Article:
Local residents attend a meeting held Sept. 10 by the town government of Suttsu, Hokkaido, to explain plans to host a final disposal site for nuclear waste.
September 22, 2020
Two local communities in Hokkaido are considering pitching themselves as candidates for the site for final disposal of highly radioactive waste from nuclear power plants.
Last month, the mayor of Suttsu in the northernmost main island said the municipal government is thinking to apply for the first stage of the three-stage process of selecting the site for the nation’s final repository for nuclear waste.
During this period, past records about natural disasters and geological conditions for the candidate area are examined. Town authorities are holding meetings with local residents to explain its intentions.
In Kamoenai, a village also in Hokkaido, the local chamber of commerce and industry submitted a petition to the local assembly to consider an application for the process. The issue was discussed at an assembly committee. However, the assembly decided to postpone making a decision after further discussion.
Both communities are located close to the Tomari nuclear power plant operated by Hokkaido Electric Power Co. and struggling with common rural problems such as a dwindling population and industrial and economic stagnation.
The law decrees that when the first stage of the selection process starts, the municipality that is picked will receive up to 2 billion yen ($19.1 million) in state subsidies for two years.
But the Ministry of Economy, Trade and Industry and the Nuclear Waste Management Organization of Japan (NUMO), which are in charge of the selection process, have promised it will not move to the second stage if the prefectural governor or local mayor voices an objection.
Hokkaido Governor Naomichi Suzuki has already expressed his opposition.
A huge amount of spent nuclear fuel has been produced by nuclear plants in Japan, and it needs to be stored and disposed of somewhere in this country.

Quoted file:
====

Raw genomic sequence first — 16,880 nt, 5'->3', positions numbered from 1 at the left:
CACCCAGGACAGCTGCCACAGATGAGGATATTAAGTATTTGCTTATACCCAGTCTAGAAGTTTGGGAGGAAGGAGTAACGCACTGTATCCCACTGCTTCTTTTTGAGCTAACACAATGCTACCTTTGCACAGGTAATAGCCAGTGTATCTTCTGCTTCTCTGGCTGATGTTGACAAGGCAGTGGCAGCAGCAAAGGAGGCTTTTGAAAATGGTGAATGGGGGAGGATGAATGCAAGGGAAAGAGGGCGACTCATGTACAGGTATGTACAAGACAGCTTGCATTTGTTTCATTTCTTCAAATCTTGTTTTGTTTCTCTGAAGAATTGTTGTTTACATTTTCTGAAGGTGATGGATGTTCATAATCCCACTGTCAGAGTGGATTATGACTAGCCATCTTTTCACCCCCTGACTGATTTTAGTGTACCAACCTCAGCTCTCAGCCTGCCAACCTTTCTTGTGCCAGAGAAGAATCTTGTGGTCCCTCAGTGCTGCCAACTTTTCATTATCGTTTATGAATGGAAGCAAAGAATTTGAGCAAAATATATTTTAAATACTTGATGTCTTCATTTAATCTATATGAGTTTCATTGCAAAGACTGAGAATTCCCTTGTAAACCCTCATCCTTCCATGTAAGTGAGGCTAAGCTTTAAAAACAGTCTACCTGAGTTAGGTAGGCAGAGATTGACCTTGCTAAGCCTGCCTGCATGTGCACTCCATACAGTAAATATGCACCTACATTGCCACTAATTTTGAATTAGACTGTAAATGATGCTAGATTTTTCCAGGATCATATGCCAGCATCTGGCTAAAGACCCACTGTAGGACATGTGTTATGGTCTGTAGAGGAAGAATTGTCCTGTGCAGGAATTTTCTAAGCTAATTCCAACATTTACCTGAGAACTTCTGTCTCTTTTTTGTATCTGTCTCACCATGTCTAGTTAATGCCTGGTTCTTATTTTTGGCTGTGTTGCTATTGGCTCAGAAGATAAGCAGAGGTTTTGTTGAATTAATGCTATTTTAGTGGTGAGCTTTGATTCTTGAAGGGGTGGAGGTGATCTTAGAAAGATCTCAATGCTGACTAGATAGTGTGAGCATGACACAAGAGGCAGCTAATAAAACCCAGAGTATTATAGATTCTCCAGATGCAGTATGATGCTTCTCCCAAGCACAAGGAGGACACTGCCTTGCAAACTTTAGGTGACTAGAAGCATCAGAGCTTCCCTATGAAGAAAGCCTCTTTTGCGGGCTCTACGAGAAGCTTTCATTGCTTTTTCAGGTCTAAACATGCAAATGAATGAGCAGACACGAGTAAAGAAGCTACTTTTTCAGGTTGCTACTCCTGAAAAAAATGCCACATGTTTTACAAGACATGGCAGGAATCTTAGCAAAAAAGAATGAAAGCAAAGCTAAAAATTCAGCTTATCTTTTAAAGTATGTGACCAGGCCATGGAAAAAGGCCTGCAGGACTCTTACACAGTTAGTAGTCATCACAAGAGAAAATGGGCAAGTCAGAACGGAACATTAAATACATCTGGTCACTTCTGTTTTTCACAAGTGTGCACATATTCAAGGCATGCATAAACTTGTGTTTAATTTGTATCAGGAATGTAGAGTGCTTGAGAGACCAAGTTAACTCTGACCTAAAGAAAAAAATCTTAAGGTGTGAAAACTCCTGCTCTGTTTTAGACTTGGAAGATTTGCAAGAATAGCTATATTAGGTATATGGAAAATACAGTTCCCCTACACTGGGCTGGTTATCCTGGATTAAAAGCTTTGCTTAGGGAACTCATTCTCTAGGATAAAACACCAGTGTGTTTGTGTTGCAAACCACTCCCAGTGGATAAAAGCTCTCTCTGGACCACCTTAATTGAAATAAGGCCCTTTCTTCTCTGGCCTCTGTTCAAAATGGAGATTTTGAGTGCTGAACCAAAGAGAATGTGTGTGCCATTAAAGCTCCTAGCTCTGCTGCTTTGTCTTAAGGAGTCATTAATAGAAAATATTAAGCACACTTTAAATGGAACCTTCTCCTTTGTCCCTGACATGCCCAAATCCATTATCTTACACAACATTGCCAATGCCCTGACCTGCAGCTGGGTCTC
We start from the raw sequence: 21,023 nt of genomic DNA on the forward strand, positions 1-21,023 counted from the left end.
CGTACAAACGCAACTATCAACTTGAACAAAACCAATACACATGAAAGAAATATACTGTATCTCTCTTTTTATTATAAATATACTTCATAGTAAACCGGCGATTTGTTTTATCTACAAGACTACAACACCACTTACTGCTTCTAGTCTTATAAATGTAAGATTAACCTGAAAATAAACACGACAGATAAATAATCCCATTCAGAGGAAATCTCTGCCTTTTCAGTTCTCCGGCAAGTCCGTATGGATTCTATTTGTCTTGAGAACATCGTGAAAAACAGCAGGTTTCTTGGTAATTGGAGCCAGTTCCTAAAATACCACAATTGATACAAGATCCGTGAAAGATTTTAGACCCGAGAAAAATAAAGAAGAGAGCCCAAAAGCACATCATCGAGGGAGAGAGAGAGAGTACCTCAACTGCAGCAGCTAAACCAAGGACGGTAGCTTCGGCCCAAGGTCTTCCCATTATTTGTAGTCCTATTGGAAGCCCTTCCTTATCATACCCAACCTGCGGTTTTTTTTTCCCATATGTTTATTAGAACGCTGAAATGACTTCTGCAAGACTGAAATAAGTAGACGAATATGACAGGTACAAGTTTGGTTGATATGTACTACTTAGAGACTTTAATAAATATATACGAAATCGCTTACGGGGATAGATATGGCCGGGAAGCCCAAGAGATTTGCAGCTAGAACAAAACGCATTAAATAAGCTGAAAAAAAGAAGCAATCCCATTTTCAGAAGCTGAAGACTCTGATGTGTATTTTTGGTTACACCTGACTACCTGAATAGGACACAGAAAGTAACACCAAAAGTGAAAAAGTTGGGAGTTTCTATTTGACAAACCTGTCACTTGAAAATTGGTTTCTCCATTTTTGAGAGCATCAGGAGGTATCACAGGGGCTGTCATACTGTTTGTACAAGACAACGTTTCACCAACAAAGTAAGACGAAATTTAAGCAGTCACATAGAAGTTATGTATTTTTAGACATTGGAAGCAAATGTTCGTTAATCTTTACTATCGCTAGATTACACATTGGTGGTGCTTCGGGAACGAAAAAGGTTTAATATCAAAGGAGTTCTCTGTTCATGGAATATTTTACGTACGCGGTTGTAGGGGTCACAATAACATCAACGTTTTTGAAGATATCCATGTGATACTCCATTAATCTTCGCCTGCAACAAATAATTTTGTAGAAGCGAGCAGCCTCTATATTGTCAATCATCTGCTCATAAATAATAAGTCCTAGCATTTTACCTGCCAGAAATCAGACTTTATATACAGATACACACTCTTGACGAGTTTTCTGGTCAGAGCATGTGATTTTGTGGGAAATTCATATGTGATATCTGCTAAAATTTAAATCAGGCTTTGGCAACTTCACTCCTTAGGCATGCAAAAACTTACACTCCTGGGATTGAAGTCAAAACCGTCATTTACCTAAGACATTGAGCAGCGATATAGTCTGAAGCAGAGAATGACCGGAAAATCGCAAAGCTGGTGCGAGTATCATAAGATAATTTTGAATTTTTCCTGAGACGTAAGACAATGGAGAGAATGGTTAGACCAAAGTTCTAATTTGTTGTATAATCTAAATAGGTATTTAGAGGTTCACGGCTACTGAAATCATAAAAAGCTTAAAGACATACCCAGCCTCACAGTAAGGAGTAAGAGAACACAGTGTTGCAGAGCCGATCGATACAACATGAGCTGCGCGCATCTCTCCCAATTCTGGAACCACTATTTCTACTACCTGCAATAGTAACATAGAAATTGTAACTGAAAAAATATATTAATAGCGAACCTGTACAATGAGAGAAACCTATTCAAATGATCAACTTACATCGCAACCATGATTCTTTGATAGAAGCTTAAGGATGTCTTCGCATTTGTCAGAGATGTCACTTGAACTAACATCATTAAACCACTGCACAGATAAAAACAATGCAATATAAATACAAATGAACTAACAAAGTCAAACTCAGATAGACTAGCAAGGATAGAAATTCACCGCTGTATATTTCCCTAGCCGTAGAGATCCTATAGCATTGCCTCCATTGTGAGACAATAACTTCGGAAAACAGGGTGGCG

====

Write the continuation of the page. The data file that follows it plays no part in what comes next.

This policy challenge requires a solid consensus among a broad range of people, including residents of cities who have been beneficiaries of electricity generated at nuclear plants.
The two Hokkaido municipalities’ moves to consider applying for the first stage of the selection process should be taken as an opportunity for national debate on the issue.
The first step should be to establish a system for local communities to discuss the issue thoroughly from a broad perspective.
It is crucial to prevent bitter, acrimonious divisions in local communities between supporters and opponents.
The central government and other parties involved need to provide whatever information is needed from a fair and neutral position to help create an environment for healthy, in-depth debate.
There is also a crucial need to fix the problems with the current plan to build a final repository for radioactive waste.
Under the plan, which is based on the assumption that a nuclear fuel recycling system will eventually be established, the repository will be used to store waste to be left after spent nuclear fuel is reprocessed to recover and recycle plutonium and uranium.
But there is no prospect for the establishment of such a recycling system which would allow for disposing only of the waste from reprocessing and recycling.
Eventually, Japan, like most other countries with nuclear power plants, will be forced to map out plans for “direct disposal,” or disposing of spent fuel from nuclear reactors in underground repositories.
The central government has not changed its policy of maintaining nuclear power generation as a major power source. If nuclear reactors keep operating, they will continue producing spent fuel.
The government will find it difficult to win local support for the planned repository unless it makes clear what kind of and how much radioactive material will be stored at the site.
Many local governments are facing a fiscal crunch partly because of the impact of the COVID-19 pandemic.
Hokkaido Governor Suzuki has taken a dim view of the financial incentive offered to encourage local governments to apply for the first stage of the selection process, criticizing the proposed subsidies as “a wad of cash used as a powerful carrot.”
It takes tens of thousands of years for the radioactivity of spent nuclear fuel to decline to sufficiently safe levels.
Trying to stem local opposition by dangling temporary subsidies could create a serious problem for the future in the communities.
It is vital to ensure that the repository plan will secure a long-term policy commitment to the development of the local communities and ensure benefits for the entire areas.